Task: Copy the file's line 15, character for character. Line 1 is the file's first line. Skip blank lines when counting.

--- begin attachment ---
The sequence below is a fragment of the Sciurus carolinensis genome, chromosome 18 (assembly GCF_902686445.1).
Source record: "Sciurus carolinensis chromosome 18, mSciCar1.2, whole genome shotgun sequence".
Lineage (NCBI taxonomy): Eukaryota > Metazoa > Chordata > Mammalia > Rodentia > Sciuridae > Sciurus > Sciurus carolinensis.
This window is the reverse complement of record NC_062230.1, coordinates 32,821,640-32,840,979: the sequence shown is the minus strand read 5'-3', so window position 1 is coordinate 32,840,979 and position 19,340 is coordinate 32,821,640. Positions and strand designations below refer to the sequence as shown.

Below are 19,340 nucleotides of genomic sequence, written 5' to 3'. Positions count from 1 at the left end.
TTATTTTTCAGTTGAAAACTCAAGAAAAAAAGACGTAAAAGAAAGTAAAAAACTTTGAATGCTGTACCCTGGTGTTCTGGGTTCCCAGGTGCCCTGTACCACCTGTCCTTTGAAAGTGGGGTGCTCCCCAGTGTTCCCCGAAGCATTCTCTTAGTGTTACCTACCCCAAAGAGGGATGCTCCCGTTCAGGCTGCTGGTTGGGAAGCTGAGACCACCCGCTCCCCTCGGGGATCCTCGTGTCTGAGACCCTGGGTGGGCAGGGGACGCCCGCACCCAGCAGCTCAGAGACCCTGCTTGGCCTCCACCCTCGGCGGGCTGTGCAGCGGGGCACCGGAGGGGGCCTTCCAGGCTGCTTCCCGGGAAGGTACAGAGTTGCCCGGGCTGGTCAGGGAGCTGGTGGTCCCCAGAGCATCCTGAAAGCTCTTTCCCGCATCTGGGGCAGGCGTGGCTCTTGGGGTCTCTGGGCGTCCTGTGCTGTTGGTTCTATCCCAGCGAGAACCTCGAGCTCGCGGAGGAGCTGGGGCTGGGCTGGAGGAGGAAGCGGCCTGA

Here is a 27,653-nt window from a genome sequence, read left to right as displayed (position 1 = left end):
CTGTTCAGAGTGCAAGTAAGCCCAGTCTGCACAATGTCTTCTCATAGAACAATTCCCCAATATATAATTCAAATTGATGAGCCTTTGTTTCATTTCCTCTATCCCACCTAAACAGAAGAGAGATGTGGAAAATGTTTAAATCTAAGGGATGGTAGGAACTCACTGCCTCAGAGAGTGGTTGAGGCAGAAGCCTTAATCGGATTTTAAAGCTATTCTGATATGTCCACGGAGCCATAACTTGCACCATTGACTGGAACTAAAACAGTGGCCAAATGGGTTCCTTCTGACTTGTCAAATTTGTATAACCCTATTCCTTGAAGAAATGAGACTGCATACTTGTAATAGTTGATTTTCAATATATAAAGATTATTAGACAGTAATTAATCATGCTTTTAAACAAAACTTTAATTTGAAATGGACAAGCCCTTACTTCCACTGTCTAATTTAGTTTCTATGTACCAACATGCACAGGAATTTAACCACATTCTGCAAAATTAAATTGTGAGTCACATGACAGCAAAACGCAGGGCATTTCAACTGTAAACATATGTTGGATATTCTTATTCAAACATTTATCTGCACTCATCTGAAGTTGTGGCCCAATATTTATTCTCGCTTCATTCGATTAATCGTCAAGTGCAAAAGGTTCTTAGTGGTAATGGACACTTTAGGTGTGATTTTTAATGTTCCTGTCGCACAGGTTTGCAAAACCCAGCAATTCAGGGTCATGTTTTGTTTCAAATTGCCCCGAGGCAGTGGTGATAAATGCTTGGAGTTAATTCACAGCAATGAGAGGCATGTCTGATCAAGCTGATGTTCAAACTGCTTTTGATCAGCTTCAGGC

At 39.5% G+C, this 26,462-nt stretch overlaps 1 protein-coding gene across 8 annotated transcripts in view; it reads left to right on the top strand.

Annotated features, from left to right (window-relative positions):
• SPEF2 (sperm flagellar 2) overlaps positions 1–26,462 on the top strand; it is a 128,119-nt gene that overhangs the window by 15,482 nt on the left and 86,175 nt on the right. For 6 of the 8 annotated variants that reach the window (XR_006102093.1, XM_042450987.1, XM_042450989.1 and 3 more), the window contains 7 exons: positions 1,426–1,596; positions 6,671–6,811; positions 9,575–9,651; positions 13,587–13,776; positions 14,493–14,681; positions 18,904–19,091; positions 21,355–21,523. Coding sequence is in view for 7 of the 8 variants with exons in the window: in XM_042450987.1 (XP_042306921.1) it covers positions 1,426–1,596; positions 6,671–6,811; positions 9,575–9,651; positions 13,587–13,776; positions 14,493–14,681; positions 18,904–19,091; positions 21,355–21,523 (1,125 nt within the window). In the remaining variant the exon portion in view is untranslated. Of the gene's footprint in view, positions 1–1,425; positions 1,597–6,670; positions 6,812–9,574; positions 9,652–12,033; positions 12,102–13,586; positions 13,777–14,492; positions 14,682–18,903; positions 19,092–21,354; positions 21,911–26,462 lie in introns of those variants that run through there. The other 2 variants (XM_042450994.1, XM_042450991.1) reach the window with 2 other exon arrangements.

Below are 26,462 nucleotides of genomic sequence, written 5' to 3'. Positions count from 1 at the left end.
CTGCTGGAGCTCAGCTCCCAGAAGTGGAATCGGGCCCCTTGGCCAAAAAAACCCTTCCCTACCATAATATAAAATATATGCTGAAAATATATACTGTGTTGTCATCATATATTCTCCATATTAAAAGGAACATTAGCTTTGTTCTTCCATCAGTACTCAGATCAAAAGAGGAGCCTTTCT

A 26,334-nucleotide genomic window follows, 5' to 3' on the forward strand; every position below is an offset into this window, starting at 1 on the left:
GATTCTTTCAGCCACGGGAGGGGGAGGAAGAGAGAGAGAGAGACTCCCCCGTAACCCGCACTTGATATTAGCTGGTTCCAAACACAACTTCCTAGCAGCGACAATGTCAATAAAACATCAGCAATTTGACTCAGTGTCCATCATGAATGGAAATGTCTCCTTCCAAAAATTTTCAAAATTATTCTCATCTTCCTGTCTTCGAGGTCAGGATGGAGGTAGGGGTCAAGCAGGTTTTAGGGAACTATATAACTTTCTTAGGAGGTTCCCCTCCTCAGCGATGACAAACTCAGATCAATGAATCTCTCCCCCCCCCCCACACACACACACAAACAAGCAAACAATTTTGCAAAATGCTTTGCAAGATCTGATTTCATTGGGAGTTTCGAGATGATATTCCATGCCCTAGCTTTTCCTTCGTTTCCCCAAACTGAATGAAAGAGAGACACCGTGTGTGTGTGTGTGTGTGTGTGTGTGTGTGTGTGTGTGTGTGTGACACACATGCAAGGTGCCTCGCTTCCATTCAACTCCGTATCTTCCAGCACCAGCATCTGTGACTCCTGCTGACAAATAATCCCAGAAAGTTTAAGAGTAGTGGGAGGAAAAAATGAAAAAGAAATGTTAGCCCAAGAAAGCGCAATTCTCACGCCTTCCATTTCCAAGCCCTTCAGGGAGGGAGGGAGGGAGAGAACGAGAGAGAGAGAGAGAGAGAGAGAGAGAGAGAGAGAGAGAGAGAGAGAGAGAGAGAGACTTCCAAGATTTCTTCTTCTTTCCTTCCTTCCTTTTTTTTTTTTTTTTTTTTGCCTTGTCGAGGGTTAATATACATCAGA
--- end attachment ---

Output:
GATTCTTTCAGCCACGGGAGGGGGAGGAAGAGAGAGAGAGAGACTCCCCCGTAACCCGCACTTGATATTAGCTGGTTCCAAACACAACTTCCTAGCAGCGACAATGTCAATAAAACATCAGCAATTTGACTCAGTGTCCATCATGAATGGAAATGTCTCCTTCCAAAAATTTTCAAAATTATTCTCATCTTCCTGTCTTCGAGGTCAGGATGGAGGTAGGGGTCAAGCAGGTTTTAGGGAACTATATAACTTTCTTAGGAGGTTCCCCTCCTCAGCGATGACAAACTCAGATCAATGAATCTCTCCCCCCCCCCCACACACACACACAAACAAGCAAACAATTTTGCAAAATGCTTTGCAAGATCTGATTTCATTGGGAGTTTCGAGATGATATTCCATGCCCTAGCTTTTCCTTCGTTTCCCCAAACTGAATGAAAGAGAGACACCGTGTGTGTGTGTGTGTGTGTGTGTGTGTGTGTGTGTGTGTGTGTGACACACATGCAAGGTGCCTCGCTTCCATTCAACTCCGTATCTTCCAGCACCAGCATCTGTGACTCCTGCTGACAAATAATCCCAGAAAGTTTAAGAGTAGTGGGAGGAAAAAATGAAAAAGAAATGTTAGCCCAAGAAAGCGCAATTCTCACGCCTTCCATTTCCAAGCCCTTCAGGGAGGGAGGGAGGGAGAGAACGAGAGAGAGAGAGAGAGAGAGAGAGAGAGAGAGAGAGAGAGAGAGAGAGAGAGAGAGACTTCCAAGATTTCTTCTTCTTTCCTTCCTTCCTTTTTTTTTTTTTTTTTTTTGCCTTGTCGAGGGTTAATATACATCAGA